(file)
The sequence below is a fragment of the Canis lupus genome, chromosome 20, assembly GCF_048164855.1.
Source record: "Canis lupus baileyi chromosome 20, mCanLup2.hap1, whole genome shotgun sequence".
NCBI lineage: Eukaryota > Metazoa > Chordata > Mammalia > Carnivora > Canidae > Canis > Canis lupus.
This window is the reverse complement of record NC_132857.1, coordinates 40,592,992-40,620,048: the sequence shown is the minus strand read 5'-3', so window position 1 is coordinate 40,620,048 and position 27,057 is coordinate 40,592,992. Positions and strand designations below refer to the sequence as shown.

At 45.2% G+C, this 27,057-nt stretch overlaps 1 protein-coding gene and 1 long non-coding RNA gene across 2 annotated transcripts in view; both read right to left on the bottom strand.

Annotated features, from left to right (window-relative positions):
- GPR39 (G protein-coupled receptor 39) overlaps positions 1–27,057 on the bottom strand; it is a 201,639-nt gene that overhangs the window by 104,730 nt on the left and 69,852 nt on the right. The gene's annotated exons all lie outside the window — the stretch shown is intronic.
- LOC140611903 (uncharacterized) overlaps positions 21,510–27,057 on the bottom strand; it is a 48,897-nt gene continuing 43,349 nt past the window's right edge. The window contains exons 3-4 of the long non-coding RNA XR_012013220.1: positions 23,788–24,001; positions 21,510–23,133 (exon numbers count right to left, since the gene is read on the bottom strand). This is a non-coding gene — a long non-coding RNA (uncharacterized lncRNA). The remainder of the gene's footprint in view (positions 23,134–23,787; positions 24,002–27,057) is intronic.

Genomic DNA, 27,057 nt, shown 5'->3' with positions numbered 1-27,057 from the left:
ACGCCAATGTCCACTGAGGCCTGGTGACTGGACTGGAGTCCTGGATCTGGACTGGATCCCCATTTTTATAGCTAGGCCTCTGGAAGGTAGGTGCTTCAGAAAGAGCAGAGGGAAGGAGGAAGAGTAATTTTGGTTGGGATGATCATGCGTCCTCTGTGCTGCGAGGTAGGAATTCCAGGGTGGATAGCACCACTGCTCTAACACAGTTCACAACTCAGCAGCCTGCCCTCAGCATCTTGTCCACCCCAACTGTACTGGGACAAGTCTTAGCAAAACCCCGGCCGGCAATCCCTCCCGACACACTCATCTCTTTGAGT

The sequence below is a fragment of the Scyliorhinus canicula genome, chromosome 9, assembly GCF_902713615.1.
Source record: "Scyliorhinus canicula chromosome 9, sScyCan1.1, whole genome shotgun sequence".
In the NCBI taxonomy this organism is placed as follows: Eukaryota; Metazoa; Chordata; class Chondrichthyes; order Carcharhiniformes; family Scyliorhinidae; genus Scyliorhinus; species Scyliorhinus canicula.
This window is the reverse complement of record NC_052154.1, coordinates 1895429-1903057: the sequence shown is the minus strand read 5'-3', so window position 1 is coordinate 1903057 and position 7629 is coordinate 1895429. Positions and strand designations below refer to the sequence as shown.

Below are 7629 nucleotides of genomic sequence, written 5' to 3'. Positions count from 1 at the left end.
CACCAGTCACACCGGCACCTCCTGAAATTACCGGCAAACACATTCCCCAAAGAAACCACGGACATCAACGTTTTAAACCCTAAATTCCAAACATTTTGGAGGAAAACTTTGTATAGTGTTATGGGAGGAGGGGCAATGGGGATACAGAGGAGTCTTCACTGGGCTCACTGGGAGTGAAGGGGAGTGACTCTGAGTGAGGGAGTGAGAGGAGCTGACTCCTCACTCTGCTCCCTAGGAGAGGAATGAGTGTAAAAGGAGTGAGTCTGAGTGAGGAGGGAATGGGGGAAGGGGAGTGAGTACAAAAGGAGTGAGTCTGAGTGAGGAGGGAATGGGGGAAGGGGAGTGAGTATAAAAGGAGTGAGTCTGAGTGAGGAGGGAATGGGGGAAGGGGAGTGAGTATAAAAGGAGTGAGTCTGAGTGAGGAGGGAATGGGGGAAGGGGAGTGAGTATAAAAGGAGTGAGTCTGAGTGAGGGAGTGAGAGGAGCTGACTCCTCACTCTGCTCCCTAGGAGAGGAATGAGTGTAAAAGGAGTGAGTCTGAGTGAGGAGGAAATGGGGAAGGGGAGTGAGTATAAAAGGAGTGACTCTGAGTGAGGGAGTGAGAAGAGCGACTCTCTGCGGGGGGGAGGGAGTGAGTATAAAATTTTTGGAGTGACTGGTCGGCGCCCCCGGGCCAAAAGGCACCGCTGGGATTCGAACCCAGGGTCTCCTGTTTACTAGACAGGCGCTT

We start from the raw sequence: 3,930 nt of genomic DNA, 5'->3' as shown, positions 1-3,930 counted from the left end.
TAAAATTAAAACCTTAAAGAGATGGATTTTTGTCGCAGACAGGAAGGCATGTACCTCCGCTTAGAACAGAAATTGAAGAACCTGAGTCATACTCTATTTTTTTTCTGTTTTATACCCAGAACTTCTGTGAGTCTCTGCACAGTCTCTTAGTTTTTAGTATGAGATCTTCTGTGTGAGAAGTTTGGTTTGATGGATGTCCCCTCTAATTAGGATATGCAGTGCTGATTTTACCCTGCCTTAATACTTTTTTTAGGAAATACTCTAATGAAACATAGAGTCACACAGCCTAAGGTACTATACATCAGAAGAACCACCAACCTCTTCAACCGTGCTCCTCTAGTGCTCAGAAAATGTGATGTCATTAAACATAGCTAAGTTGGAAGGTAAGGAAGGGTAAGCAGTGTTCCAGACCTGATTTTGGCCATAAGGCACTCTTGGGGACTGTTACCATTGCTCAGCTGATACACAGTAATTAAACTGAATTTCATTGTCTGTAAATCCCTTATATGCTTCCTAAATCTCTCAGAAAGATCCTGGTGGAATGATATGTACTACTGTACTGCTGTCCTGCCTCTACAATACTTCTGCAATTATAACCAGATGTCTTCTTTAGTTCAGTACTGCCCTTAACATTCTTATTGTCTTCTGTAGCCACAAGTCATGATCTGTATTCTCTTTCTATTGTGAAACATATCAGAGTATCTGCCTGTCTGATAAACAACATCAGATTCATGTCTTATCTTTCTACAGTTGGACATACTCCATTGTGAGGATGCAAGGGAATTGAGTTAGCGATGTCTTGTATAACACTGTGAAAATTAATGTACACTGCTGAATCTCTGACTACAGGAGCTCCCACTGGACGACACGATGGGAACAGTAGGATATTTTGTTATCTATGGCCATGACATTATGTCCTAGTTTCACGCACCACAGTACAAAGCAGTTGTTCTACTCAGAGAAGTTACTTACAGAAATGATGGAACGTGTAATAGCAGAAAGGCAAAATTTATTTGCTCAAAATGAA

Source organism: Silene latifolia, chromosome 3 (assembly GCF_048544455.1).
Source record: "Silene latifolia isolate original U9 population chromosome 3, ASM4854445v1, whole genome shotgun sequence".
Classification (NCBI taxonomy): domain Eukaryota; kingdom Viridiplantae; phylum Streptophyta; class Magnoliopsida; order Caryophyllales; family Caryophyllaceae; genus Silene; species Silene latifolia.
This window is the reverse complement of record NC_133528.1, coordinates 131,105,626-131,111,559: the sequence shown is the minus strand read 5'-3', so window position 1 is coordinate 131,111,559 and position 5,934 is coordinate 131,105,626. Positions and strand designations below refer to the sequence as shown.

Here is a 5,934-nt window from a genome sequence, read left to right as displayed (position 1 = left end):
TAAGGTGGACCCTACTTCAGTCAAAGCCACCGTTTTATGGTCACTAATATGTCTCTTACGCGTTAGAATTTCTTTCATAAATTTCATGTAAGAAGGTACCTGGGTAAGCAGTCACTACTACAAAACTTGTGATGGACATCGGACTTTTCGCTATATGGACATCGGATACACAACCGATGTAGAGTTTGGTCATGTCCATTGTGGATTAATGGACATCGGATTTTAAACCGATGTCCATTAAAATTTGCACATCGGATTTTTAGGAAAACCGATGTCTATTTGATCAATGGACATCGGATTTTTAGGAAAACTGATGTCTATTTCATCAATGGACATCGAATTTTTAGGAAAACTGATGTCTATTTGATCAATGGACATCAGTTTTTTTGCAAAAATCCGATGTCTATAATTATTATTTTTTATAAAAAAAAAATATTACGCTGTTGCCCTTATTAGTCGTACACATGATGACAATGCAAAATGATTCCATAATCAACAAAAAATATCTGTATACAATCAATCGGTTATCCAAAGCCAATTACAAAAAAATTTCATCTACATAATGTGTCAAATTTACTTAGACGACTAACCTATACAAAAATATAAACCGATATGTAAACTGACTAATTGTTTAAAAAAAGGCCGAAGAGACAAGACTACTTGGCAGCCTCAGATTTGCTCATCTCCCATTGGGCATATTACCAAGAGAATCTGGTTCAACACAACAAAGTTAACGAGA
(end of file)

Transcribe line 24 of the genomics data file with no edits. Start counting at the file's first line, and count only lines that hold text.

TAAGGTGGACCCTACTTCAGTCAAAGCCACCGTTTTATGGTCACTAATATGTCTCTTACGCGTTAGAATTTCTTTCATAAATTTCATGTAAGAAGGTACCTGGGTAAGCAGTCACTACTACAAAACTTGTGATGGACATCGGACTTTTCGCTATATGGACATCGGATACACAACCGATGTAGAGTTTGGTCATGTCCATTGTGGATTAATGGACATCGGATTTTAAACCGATGTCCATTAAAATTTGCACATCGGATTTTTAGGAAAACCGATGTCTATTTGATCAATGGACATCGGATTTTTAGGAAAACTGATGTCTATTTCATCAATGGACATCGAATTTTTAGGAAAACTGATGTCTATTTGATCAATGGACATCAGTTTTTTTGCAAAAATCCGATGTCTATAATTATTATTTTTTATAAAAAAAAAATATTACGCTGTTGCCCTTATTAGTCGTACACATGATGACAATGCAAAATGATTCCATAATCAACAAAAAATATCTGTATACAATCAATCGGTTATCCAAAGCCAATTACAAAAAAATTTCATCTACATAATGTGTCAAATTTACTTAGACGACTAACCTATACAAAAATATAAACCGATATGTAAACTGACTAATTGTTTAAAAAAAGGCCGAAGAGACAAGACTACTTGGCAGCCTCAGATTTGCTCATCTCCCATTGGGCATATTACCAAGAGAATCTGGTTCAACACAACAAAGTTAACGAGA